Ronny Young, MD
Human papillomavirus (HPV) is the most common sexually transmitted infection in the United States. There are over 100 different types of HPV and approximately 40 types are primarily transmitted sexually. There are approximately 14 HPV types that are known to cause cervical cancer. Two types, HPV 16 and 18, are the cause of approximately 70% of all cases of cervical cancer.
In the United States, more than 12,000 women are diagnosed with cervical cancer each year and nearly 4,000 die from the disease each year.
Getting the HPV vaccine can significantly lower the chance of cervical cancer as well as vaginal, vulvar, anal and some oropharyngeal cancers. The newest HPV vaccine, Gardasil 9, provides protection against 7 HPV types (including HPV 16 and 18) that cause cancer as well as two HPV types (HPV 6 and 11) that cause most cases of genital warts. Currently it is the only vaccine that is available for use.
The best time to get the vaccine for girls is at age 11 or 12 years, but it can be given as early as 9 years and indicated up to age 26. The vaccine is recommend for young boys as well. The vaccine is recommended at a young age because it is most effective before the onset of sexual activity and there is a higher antibody response when given to children 11-12 years of age. Studies have shown that getting the HPV vaccine does not increase sexual activity among teenagers. Even if your child does not plan to become sexually active until they are married, the vaccine would still be beneficial if she married someone who has been sexually active in the past and it could also give her protection if she was ever assaulted.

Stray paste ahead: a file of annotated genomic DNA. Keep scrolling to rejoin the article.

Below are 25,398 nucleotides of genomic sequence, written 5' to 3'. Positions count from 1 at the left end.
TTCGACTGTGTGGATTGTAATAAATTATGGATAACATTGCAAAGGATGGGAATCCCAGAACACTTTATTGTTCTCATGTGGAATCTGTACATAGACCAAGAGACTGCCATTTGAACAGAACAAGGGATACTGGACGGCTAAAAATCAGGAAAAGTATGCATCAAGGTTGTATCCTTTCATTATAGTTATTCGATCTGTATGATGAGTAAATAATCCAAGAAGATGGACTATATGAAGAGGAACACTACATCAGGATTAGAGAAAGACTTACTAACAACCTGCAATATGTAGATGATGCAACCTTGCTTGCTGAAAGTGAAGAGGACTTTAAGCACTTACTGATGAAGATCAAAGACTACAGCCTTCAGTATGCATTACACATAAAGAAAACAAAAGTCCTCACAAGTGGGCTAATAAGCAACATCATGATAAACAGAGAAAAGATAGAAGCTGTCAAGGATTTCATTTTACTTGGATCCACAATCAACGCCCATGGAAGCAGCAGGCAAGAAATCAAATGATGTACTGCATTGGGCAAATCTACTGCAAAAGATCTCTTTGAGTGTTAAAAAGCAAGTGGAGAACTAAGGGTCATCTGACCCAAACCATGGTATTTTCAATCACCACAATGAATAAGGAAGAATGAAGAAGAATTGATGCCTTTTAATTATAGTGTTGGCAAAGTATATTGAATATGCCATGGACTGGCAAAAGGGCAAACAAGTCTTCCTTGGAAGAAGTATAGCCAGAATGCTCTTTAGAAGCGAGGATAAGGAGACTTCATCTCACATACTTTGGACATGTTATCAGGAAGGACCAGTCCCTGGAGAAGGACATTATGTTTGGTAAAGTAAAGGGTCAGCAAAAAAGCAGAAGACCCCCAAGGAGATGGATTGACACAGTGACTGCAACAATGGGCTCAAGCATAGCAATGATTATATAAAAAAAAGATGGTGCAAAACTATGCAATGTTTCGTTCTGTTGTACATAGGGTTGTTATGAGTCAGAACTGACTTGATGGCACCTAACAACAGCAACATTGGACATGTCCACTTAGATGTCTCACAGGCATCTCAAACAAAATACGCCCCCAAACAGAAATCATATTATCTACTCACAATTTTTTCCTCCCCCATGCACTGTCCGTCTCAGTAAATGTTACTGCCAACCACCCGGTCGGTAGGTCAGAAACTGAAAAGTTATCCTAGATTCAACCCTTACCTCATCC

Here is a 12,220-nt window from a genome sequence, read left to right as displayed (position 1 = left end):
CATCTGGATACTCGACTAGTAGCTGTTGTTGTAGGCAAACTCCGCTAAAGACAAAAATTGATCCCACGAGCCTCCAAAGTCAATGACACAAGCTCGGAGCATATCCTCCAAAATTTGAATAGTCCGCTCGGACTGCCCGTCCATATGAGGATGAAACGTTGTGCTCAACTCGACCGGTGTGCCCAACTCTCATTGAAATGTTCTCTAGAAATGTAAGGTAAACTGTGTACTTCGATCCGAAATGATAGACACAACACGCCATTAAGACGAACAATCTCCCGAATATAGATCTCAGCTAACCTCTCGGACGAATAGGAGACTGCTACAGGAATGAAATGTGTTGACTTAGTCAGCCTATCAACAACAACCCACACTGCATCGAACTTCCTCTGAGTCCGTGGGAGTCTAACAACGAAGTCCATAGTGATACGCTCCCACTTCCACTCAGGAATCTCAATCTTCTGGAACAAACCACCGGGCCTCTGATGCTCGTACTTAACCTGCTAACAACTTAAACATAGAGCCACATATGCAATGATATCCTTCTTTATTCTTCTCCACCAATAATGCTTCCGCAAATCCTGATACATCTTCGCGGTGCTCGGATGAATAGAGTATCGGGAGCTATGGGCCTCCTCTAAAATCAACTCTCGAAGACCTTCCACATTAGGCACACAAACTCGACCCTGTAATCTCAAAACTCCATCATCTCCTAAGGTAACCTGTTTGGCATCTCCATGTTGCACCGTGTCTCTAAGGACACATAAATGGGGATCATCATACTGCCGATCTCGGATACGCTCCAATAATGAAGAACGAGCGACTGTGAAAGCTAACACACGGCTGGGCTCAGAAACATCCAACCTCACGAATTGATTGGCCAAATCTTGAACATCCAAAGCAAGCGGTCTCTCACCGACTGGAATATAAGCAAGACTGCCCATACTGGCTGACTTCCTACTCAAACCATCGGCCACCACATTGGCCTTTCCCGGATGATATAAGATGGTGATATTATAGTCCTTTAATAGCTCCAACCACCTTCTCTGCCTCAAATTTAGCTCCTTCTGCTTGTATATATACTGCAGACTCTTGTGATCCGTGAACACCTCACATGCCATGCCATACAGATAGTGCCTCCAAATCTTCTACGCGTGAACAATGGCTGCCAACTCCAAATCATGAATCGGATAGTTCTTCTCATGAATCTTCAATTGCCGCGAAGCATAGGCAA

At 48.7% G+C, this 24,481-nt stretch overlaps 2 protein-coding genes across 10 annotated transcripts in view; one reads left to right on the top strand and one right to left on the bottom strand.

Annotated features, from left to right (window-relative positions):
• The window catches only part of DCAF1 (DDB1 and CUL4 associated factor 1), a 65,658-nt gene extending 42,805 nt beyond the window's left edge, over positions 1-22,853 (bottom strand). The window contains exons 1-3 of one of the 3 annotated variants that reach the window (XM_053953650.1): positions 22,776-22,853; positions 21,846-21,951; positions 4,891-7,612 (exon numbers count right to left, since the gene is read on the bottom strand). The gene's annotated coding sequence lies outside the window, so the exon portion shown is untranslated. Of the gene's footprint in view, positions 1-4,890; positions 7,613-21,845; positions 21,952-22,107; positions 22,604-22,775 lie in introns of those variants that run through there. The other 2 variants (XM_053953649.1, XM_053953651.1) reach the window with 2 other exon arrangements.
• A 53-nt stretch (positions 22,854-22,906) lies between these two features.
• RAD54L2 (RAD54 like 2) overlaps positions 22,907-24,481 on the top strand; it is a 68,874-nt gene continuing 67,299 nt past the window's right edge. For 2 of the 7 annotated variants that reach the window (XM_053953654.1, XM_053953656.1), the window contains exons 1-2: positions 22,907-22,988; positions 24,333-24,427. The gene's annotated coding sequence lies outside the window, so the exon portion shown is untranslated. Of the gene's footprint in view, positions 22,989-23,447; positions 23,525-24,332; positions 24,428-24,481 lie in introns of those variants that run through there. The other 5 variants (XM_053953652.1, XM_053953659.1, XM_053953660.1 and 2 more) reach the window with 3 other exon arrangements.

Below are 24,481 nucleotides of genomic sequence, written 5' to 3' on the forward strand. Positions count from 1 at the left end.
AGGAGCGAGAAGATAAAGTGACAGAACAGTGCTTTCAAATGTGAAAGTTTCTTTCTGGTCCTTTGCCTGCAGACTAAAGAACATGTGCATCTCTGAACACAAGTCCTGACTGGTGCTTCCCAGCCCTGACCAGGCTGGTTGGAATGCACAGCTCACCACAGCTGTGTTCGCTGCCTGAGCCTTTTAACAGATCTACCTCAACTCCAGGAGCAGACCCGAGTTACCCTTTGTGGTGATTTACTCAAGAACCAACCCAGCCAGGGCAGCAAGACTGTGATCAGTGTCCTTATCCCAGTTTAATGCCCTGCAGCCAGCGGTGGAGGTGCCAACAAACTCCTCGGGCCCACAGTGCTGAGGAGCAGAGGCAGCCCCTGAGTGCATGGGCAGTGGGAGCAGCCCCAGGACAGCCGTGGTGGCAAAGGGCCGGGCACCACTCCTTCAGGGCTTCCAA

The CDC now recommends two doses of HPV vaccine for persons starting the vaccination series before the 15th birthday. It is given as an initial dose followed by a second dose 1-2 months later. For those beginning the vaccination series after their 15th birthday, a 3rd dose is given 6 months after the first dose. The vaccine is usually free under health insurance plans.
Weighing the risk of a treatment, including a vaccine is always important. Before getting any vaccine, you should read the Vaccine Information Sheet (VIS) that the CDC (Center for Disease Control and Prevention) provides (link below). The HPV vaccine is composed of a protein that resides on the surface of the virus, not the virus itself. The vaccine went through years of extensive testing before it was approved by the FDA (Food and Drug Administration). Since it’s introduction, it has been given to more than 57 million men and women and the CDC, which continues to monitor its use, considers it to be a very safe vaccine.
Serious side effects from the vaccine have been extremely rare (about 1 in a million doses). Non-serious side effects may include headache, nausea, dizziness, and low grade fever. Unfortunately, pain and redness at the injection site is very common.
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